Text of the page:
This time Mark included some photos of his game and of his urban Crossfire set up. I really like the effect Mark has achieved with his terrain and table so asked him for more details on how he did it. Everything is scratch built and looks fantastic. An inspiration. All words and photos are Mark’s…
I managed to play SU-152 again on the weekend with a relative newcomer to Crossfire. I played it at our usual monthly board wargamer¹s meeting – a first for miniatures, but it gathered a lot of interest.
The scenario played out extremely well to a very narrow German victory. An excellent way to keep my newbie miniatures player enamoured of Crossfire. It didn’t look like it would go this way when the Russians got their bombers on their very first initiative and they managed to drop four bombs to good effect in subsequent initiatives before they were driven off (only to return and finish off their bomb load in later initiatives!).
I have attached a few pictures from the recent game – they mainly cover the initial stages of the Russian advance.
The boards and terrain are all scratch built.
The memorial in the town square was created by cutting a block of insulating foam and the statue on top was a very cheap plastic figure I picked up at a gaming convention and belongs in some sort of fantasy game. The rolls of honour were made from thin plastic card. I was very pleased with the result.
All the buildings are scratch built out of foam board. I’ve made them all with Crossfire in mind, so there is room in each building
sector for two squad stands and some single men stands (very similar to the approach you have taken with your modular buildings – in fact I suspect your site was one of the sources of inspiration for this). The buildings are mounted on thin sheets of MDF. I use sand, cat litter and cork for the rubble. They are all painted with Dulux emulsion which I buy in sample pots from the local hardware store. All up they are very inexpensive and I can produce them quickly.
My preference for scratch building is that I can create a uniform look and colour palate across the whole board. I like the idea that everything looks like it belongs in the environment I’ve created, it also allows me to create whatever buildings I need and know they will not only just blend in, but most importantly they will be functional for Crossfire.
Talking of functionality, this is why there is a lot less rubble within each building than would naturally occur. While lots of rubble makes for a good looking building, I don’t like to see my stands tottering precariously on top of rubble, I prefer them to sit level on the base of the building and is therefore a sacrifice to playability.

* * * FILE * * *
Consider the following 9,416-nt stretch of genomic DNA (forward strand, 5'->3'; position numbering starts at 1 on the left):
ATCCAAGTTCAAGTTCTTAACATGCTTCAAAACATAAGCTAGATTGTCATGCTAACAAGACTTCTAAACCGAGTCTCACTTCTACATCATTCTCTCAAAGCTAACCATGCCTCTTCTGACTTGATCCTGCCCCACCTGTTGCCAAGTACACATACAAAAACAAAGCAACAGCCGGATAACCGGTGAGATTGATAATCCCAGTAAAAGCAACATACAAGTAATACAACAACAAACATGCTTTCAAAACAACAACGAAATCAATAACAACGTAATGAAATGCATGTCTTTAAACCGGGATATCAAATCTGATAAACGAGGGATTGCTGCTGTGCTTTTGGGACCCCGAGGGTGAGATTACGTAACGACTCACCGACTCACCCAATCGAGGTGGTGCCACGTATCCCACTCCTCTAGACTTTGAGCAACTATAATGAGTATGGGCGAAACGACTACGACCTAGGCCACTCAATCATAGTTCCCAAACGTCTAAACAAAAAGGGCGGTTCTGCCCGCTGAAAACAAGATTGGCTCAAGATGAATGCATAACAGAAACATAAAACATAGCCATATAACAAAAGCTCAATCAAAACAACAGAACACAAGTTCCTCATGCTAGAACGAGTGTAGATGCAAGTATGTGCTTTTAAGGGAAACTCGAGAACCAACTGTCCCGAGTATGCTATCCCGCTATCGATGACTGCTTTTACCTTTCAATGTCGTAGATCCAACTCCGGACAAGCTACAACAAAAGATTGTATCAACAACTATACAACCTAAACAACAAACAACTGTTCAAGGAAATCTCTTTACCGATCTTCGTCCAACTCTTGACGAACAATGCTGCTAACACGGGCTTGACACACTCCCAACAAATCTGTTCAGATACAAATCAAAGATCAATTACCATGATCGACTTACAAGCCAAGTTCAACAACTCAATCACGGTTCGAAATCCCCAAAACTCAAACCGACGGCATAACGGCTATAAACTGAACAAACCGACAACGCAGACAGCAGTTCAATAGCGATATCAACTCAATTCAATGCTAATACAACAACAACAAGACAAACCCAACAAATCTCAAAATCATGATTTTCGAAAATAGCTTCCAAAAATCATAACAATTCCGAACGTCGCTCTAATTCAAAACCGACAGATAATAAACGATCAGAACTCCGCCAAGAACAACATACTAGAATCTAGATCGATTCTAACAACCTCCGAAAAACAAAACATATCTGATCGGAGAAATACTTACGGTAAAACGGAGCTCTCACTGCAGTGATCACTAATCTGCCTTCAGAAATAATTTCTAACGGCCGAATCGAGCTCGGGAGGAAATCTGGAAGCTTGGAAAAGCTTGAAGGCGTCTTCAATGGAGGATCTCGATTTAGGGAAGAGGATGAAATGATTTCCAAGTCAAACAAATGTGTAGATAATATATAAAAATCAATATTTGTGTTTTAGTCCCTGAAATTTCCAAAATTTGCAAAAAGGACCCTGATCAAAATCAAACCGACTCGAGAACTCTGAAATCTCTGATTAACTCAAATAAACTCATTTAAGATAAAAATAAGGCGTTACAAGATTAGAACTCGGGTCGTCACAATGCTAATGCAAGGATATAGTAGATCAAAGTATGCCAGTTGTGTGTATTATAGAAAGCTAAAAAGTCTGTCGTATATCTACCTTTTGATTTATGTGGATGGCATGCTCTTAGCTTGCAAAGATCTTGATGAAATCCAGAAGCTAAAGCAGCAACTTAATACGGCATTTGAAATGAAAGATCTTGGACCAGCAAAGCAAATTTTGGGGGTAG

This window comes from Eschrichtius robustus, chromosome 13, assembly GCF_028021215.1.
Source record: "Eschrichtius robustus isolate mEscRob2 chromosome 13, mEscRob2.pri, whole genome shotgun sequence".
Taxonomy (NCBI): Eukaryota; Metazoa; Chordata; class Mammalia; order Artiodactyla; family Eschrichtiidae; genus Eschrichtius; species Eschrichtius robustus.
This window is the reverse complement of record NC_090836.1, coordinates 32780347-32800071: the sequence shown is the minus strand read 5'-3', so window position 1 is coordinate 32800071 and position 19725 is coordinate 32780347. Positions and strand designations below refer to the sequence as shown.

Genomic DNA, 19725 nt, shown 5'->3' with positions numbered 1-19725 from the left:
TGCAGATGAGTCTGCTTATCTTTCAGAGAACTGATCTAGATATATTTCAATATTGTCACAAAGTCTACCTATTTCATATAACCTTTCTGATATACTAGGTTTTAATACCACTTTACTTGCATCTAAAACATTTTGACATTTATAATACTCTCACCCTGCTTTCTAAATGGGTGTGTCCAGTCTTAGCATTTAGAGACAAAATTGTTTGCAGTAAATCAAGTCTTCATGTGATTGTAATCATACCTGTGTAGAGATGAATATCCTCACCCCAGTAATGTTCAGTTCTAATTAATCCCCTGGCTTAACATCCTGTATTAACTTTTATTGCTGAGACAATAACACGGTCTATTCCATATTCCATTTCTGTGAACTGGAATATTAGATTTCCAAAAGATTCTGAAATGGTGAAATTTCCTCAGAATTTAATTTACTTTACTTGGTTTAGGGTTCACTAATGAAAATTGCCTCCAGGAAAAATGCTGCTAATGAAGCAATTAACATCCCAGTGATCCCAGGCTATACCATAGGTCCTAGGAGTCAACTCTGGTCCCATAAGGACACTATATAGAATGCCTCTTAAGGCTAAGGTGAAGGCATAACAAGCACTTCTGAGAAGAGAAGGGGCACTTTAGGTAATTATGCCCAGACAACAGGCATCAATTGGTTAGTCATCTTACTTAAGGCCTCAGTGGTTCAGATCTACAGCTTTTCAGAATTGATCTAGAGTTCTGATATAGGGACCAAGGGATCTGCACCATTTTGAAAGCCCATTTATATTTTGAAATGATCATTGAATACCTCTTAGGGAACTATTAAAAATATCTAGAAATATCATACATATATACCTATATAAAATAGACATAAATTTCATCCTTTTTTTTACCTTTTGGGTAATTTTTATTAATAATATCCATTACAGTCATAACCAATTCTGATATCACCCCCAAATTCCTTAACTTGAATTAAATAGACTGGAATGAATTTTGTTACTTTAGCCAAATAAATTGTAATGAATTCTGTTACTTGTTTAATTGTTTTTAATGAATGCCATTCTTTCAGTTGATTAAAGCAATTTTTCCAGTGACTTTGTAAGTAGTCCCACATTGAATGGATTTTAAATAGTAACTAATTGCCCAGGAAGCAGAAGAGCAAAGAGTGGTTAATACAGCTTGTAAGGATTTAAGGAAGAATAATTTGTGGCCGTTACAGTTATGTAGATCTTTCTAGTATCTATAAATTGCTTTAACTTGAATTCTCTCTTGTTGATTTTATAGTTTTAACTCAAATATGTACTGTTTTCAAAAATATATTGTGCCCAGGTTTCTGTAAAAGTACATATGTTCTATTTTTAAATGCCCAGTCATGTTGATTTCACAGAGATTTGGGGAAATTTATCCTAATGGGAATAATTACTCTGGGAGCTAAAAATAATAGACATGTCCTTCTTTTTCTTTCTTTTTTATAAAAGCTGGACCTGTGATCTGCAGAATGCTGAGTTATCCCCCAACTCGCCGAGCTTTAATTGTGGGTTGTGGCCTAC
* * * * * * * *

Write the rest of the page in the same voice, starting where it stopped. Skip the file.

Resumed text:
I’ve attached a few more pictures of some buildings, including a tractor factory for a Russian setting. I made the factory name by creating it in a version of MS word, printing on to paper, then sticking it onto a thin sheet of cork and cutting carefully with a very sharp new scalpel blade. I was very pleased with the result and now feel the urge to try more of this on future buildings. Also it doesn’t take a very astute observer to notice the factory chimney bears an uncanny resemblance to the sort of cardboard tube you mind find in the middle of a roll of aluminium foil (like I said, the buildings are inexpensive to build!).
The base board is painted on one side for an urban environment and on the reverse is a grass mat for rural settings. Each board is 120mmx 90mm, which makes them relatively easy to store and transport.
The backdrop for the pictures is just one of the baseboards propped up, but it shows you my generic paint effect – a base coat of brown, then rolled over with a sponge in a dark grey. This is followed with a dry brush with a sandy colour (the same colours I use with the buildings). I tried to break it all up with the splodgy rubble/dust/shellhole effect which makes an empty baseboard look more like the lunar surface but works well once it’s populated with scenery.
As for our good friends at Dulux:
- have a coat of Log Cabin (a darkish brown).
- I sponge roll and dab over this with Western Myall (a mid grey).
- I then drybrush with Arava.
The buildings vary slightly, as I want them similar but not all identical.
- had a base coat of Deep Bamboo (a sort of mushroom brown)
- and then dry brushed with Arava.
For a lighter building I’ve done
- a base of Arava
- and then dry brushed with a paler shade.
To add some depth
- I dry brush some craft acrylic into corners
- and using the same colour to add some streaks and stains.
The brick colour is
- a craft acrylic colour Terracotta
- again highlighted with the Arava drybrush.
Interior walls I use a mix again, but normally a base coat of Dulux Timeless Grey and then a dry brush of Arava or a similar light stone type colour.
I sometimes give the buildings an initial coat of One Coat Ceiling paint as it has a thick constituency to give some texture (I tend to brush paint it on but then while wet dab all over with a sponge as this brings out some texture and eliminates the brush strokes, which if too thick tend to get horribly accentuated at the dry brush stage).
The Dulux sample pots are great value, for barely more than the cost of one Vallejo bottle you get 250ml of paint that goes a long way.
Hidden deployment markers
Forgot to mention the objective marker/flags. These come from the Axis and Allies board game. I picked up a couple of sets for all the major nationalities on EBay quite cheaply. For some reason people sell them separately from the game. I’ve put numbers on the back of each and we use these to mark possible locations for hidden units. That way all the defender needs to do is allocate a counter number to specific units to know where they are supposed to be.
All my figures are 20mm and 1/72, by the way, so the buildings are built to correspond to those scales, although you could, at a push, get away with using them for 28mm.
Let me know if you’d like to know more.